If you work in tech, you’ll probably be familiar with the term ‘hackathon’ before. You might have even heard its less common variants, like ‘hack day’, ‘hackfest’ or ‘codefest’.
A hackathon is an event (usually 24-48 hours but sometimes longer) dedicated to intense sprints of collaborative computer programming. The term is a portmanteau: hack (high productivity programming) + marathon (a long sprint).
Hackathons started in the open source community and retain that sense of collaboration and learning. Their popularity is down to the feeling of community they create and the intrinisic importance of teamwork.
After the success of previous hackathons, we decided to really go for it this year. Hackathons pare a great opportunity for employee development and team building which is especially important in an industry as fast-paced and progressive as tech. Keeping up to date with technological updates is a constant part of a dev’s job. Through the hackathon, we could facilitate an intense session where everyone could make some rapid progress with tech they were interested in.
Last Saturday, 9 of our developers occupied Suite 2 and began the hackathon. Initial plans to pull together and work on one project were quickly dropped in favour of smaller teams dedicated to projects based off personal interests. The only theme: challenge yourself.
Our teams were:
James - Laravel Developer
Aim - Create a slackbot that controls the office playlist and allows people to vote on songs.
Alex - Laravel Developer
Adam H - Laravel Developer
Becca - Senior Frontend Engineer
Aim - Develop a mobile/web app that allows Netsells developers to upload, search and stream screencast tutorials.
David - PHP Developer
Aim - Create a slack plugin allowing employees to thank each other formally. The number of thanks sent can be tallied and published at the end of every week/month.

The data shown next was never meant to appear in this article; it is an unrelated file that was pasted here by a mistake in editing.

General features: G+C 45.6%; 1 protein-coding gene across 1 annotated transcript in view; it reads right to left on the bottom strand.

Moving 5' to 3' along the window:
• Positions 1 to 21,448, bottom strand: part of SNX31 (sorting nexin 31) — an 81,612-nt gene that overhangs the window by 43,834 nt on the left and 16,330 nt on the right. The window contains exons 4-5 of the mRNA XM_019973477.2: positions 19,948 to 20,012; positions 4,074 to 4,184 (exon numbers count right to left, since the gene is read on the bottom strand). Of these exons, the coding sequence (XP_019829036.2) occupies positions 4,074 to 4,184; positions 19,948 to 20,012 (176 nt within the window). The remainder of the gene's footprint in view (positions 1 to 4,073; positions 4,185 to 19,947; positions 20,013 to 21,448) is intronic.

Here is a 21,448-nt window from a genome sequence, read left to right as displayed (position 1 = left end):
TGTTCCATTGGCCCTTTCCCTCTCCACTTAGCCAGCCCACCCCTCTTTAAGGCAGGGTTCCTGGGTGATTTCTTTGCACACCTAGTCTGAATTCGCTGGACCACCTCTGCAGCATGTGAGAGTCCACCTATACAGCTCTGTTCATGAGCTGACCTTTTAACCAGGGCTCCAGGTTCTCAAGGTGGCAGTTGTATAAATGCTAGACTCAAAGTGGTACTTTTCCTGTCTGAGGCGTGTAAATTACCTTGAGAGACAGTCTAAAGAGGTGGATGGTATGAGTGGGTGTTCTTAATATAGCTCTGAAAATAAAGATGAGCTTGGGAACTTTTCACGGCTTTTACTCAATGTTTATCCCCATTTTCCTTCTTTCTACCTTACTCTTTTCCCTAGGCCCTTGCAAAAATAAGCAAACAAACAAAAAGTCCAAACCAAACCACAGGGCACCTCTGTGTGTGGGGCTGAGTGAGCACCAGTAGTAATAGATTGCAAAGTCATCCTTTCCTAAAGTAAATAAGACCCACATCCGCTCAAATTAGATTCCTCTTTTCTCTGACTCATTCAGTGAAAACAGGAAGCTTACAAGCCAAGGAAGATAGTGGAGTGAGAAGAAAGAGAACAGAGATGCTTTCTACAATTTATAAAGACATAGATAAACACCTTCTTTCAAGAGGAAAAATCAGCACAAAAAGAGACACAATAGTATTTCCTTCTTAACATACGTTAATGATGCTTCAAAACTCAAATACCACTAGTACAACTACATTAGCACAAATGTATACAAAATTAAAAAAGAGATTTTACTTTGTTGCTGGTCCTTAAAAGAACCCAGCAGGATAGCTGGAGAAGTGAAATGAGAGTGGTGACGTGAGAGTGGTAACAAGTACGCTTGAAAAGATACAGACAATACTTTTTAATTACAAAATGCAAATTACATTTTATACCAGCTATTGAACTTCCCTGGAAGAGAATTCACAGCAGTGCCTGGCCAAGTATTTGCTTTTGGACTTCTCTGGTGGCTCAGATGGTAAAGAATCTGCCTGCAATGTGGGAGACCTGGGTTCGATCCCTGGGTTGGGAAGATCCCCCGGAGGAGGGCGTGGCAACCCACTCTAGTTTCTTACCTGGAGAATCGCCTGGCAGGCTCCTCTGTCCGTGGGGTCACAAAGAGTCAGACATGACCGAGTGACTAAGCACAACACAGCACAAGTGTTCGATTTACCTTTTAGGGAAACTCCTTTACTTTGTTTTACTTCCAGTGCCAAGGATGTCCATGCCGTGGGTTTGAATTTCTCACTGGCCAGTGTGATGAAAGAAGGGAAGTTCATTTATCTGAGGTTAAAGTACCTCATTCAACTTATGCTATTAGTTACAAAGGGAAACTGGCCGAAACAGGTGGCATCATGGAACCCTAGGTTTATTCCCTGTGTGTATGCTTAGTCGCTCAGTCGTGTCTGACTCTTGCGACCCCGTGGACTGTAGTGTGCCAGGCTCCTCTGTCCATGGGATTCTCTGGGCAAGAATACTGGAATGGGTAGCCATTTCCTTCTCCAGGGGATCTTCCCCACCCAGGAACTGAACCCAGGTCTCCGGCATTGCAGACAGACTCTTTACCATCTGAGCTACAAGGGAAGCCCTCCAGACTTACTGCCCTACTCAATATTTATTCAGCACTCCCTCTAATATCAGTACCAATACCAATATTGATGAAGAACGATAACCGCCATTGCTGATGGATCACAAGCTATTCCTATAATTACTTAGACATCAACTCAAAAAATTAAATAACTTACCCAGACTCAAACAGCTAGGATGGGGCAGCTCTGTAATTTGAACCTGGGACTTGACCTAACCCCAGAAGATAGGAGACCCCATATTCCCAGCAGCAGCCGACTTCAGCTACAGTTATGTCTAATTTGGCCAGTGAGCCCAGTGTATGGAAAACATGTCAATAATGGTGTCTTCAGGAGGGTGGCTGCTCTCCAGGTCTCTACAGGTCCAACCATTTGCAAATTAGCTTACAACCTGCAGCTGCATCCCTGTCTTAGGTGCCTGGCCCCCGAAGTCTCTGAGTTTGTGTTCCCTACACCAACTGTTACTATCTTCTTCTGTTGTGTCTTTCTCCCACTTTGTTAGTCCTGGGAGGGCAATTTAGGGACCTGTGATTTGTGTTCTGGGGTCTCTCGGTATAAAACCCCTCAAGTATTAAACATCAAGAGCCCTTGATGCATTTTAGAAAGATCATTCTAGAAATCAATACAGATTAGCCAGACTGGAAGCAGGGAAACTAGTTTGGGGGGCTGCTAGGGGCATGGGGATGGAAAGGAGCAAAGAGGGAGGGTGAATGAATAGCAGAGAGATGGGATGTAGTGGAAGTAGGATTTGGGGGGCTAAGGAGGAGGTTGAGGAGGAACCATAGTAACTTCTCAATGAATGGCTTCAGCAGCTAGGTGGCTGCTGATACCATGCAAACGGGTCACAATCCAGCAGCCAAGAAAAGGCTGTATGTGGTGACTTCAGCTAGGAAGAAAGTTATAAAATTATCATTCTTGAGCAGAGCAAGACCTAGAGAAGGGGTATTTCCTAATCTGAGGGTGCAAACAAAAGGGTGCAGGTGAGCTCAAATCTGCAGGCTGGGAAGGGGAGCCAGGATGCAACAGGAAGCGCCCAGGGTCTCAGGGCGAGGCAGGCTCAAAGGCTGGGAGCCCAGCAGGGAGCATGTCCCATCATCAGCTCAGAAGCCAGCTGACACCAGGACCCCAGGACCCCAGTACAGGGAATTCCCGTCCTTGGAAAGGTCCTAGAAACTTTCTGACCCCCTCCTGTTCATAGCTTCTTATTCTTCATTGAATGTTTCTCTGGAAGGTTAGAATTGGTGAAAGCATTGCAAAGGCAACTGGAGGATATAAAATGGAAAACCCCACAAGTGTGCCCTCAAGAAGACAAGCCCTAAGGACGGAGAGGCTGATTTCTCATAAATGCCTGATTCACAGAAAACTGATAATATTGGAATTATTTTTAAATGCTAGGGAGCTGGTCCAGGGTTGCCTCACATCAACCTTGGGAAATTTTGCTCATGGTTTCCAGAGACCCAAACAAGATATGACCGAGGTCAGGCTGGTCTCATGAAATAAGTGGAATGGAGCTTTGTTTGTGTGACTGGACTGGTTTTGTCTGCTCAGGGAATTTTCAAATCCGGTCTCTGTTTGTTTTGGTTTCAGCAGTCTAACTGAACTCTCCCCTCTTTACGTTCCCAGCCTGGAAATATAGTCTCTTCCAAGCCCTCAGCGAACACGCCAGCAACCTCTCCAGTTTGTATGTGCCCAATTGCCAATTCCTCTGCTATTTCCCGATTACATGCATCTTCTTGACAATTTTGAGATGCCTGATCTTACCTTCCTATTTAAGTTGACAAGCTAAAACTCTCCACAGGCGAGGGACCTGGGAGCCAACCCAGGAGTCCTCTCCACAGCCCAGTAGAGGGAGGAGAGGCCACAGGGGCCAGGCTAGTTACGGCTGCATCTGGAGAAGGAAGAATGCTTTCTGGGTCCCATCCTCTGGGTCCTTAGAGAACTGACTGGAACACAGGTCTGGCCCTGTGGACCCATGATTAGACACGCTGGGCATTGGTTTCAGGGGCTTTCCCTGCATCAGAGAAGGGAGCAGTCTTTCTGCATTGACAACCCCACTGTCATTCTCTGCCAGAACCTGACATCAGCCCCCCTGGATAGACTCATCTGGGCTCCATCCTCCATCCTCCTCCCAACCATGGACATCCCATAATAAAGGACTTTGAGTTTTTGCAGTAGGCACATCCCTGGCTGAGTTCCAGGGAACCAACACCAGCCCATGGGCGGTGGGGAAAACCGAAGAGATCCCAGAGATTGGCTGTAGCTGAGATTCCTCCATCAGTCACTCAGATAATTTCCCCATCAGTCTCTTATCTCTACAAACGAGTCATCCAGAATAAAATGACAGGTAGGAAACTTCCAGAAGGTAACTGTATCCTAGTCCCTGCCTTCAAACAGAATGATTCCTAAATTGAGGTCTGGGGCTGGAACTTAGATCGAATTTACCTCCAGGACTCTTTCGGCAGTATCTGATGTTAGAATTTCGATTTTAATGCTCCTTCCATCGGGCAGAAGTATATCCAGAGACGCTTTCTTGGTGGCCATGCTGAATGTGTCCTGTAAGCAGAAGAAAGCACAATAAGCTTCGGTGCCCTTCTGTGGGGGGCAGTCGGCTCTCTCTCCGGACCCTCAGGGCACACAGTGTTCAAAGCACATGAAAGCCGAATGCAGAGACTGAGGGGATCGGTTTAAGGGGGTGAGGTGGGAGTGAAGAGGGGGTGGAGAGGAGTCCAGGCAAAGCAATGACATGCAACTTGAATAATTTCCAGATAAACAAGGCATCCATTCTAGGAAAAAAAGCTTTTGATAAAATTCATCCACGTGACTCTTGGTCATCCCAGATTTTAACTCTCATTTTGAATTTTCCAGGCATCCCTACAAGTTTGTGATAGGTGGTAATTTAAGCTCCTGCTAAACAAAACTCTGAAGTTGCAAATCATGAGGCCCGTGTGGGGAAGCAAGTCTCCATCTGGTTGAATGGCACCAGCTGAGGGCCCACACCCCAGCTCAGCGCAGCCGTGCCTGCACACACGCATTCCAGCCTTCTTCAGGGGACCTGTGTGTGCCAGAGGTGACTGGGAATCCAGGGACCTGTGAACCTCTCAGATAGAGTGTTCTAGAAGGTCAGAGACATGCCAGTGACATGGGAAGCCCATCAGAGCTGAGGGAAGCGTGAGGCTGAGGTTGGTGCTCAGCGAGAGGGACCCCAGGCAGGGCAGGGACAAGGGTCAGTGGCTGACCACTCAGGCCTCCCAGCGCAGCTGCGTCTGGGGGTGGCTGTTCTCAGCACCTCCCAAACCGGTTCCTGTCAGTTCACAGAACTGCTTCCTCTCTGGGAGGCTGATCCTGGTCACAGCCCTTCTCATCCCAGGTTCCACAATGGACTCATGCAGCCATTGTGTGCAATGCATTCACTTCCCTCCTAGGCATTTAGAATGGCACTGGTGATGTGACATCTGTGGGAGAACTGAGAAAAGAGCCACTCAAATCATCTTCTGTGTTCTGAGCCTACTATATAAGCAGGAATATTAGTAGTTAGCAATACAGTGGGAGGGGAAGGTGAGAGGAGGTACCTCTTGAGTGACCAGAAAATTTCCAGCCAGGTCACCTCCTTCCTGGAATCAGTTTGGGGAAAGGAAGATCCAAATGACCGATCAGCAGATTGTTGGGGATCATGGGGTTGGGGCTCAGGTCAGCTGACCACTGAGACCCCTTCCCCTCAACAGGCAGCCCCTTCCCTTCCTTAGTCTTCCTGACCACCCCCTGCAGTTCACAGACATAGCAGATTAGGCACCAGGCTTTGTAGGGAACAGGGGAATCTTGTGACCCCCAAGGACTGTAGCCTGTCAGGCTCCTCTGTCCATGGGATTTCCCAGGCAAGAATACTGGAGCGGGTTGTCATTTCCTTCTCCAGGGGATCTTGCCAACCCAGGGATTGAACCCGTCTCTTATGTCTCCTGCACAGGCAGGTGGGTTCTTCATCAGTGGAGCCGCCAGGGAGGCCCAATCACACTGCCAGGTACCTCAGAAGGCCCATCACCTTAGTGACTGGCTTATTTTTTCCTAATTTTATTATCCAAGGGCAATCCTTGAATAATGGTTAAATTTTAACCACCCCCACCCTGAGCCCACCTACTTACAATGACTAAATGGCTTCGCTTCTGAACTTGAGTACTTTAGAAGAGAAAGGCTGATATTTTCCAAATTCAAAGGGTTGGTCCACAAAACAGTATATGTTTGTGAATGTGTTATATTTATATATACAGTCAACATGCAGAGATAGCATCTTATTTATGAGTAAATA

Judd Loves Pie
Judd - Lead Backend Developer
Aim - Create a raspberry pi cluster to show how mongoDB databases can be scaled efficiently.
Craig - Head of Infrastructure
Sam T - Lead Frontend Developer
Aim - Simplify food and drink ordering for large groups (such as ordering a McDonalds in an office environment, or Friday beers). Ability to create menus, add additional charges (such as delivery) and Monzo integration.
The day went really well and everyone was super focused on their projects. It was clear that everyone had gotten stuck in, operating outside their comfort zones in terms of the tech they were using. It was the perfect opportunity for our junior developers to refine their Laravel skills and for our senior developers to introduce themselves to brand new tech they’d never seen before.
Our team used:
Hackathons are usually held as competitions and we decided to follow in that tradition for some added motivation. The promise of eternal glory clearly worked and everyone produced some amazing results.
There could only be one winning team though. For clarity, we decided to draw up some voting guidelines:
1 - Effort put in by teams and individuals.
2 - Quality of the finished project - was the project in a usable state and did it fulfil its original aim?
3 - Variety of technology used - the aim of the day was to push ourselves and to learn new technology.
By a small margin, our winner was David with his project ‘Nice One’. James and Sam B came a close second with their slackbot ‘SharePlay’. Both teams were commended for the potential value of their projects to the company and the sheer amount they managed to achieve in the limited amount of time they had.
With our winner crowned and bestowed with his prize (£150 in Amazon vouchers), there was nothing left to do but devour any remaining pizza and head home feeling reinvigorated and full of possibilities.